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    • Rick

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ejl

raising a cabin

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I have a cabin in northern Minnesota and I have to raise it up to get a new foundation under it. Being in the back country where we are there was no way to drill trough the bed rock to support a concrete foundation so we are sitting on concrete piers on the surface. over ten years the structure has moved and started to settle to one side. So my new task is to lift it and get a better foundation under the structure.

Does anyone have any good idea's how to do such a task. and what type of foundation can I put under it that will last beyond ten years. I was thinking about railroad ties in a angular position under each corner and somehow tieing them with dead heads of some sort ?

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I would post this in the home improvement forum, probably get someone there who knows a bit about that.

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We had a similar issue with our cabin that was built in the 1970s. The original owner had used 2 foot by 2 foot concrete squares flat on the ground and put timbers under them to level it. We ended up renting a 20 ton bottle jack, dug out places on the corners to jack it up, then re-leveled it off one corner at a time. Not much else you can do if there's no Frost footings. We'll probably need to do it again in another 10 years. Do the job in the fall when the ground is dry and hard, in the spring the ground is too wet and the jack just sinks into the ground instead of jacking the cabin up.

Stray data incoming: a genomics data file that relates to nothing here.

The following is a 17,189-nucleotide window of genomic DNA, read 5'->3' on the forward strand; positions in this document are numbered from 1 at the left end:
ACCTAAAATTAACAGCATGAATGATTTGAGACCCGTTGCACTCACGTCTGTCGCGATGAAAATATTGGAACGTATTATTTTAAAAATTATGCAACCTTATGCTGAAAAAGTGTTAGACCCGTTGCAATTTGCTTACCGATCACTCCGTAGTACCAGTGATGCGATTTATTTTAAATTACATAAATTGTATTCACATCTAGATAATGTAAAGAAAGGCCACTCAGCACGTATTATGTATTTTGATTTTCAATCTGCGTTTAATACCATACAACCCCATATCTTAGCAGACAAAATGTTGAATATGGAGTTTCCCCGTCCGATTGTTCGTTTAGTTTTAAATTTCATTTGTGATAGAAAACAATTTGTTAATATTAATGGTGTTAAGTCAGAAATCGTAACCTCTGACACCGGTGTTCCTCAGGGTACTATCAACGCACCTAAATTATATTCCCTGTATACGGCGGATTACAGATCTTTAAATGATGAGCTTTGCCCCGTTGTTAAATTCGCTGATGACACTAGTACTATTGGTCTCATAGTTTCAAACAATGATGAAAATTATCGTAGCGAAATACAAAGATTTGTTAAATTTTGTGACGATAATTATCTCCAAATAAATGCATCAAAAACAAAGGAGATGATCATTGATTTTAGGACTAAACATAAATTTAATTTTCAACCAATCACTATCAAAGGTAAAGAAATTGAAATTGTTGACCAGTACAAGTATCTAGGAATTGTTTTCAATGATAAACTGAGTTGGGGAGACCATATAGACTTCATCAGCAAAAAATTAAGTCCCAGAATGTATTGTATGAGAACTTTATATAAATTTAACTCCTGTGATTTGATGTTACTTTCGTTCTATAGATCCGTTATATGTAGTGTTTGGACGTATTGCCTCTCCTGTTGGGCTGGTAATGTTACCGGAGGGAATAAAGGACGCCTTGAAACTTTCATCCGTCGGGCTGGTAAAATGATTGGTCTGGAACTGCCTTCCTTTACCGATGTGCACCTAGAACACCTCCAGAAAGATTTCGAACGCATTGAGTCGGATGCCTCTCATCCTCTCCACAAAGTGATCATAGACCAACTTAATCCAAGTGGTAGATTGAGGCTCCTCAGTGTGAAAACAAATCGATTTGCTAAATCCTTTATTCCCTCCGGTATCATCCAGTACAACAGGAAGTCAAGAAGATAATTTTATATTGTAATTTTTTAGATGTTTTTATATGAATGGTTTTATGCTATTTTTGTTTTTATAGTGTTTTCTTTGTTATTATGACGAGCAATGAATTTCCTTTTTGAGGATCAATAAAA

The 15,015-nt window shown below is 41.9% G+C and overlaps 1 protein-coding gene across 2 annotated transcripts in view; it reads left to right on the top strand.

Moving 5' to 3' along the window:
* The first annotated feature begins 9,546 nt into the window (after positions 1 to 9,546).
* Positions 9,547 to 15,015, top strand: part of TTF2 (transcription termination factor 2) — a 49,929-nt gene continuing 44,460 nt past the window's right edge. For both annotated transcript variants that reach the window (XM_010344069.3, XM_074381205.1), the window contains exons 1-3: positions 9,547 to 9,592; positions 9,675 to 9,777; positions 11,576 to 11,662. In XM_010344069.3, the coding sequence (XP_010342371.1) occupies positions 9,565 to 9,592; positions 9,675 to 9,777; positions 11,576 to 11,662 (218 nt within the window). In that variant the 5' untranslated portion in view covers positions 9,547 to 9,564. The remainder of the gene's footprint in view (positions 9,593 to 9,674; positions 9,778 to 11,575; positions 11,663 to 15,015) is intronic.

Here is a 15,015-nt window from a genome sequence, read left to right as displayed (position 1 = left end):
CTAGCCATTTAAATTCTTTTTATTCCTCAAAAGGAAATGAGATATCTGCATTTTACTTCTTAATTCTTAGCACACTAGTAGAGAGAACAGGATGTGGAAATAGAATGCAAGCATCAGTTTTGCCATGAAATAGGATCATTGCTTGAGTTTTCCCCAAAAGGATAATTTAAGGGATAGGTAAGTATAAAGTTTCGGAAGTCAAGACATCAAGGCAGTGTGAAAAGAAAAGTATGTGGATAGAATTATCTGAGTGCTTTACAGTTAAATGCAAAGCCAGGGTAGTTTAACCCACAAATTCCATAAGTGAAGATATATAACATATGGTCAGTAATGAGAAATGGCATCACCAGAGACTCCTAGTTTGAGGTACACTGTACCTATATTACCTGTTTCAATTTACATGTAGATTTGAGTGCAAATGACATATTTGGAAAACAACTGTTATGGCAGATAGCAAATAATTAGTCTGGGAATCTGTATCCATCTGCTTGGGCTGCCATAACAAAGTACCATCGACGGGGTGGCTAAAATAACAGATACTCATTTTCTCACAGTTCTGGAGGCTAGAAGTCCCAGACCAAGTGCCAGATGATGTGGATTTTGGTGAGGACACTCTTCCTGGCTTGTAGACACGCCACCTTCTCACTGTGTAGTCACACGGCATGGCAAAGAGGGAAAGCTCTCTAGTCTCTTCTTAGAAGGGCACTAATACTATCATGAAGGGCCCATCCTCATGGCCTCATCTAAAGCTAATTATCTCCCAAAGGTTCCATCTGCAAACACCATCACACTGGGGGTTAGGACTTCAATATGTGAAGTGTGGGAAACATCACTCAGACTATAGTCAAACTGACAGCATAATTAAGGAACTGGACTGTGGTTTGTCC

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Do you know how far it is down to rock? If you can get to rock even if it is down 5-6ft. I would dig down and pour cement footings. If you could do that it would never move. The key is getting down to rock.

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I ran into a similar problem when building my cabin. Mostly ledgerock so when I poured the piers, they sat right on top of the rock. Those never shifted. On two of the piers, I got lazy and didn't dig down to the ledgerock. The freeze-thaw cycle came into play and the piers shifted. I ended up jacking the corner of the cabin up with a six ton bottle jack high enough so I could remove the old pier. Blocking the corner temporarily so I could move the jack and the old pier, dug down the lousy six inches that I was too lazy to do in the first place, pouring a new pier, let it dry for a week, then lower the cabin back down into place. It worked out well but would have been simpler to do it right the first time.

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Thanks - Redlantern,

That's exactly what I mean, If you can go to rock even if its a little deep its better to do it the first time then come back a few years later, just to do the same job again.

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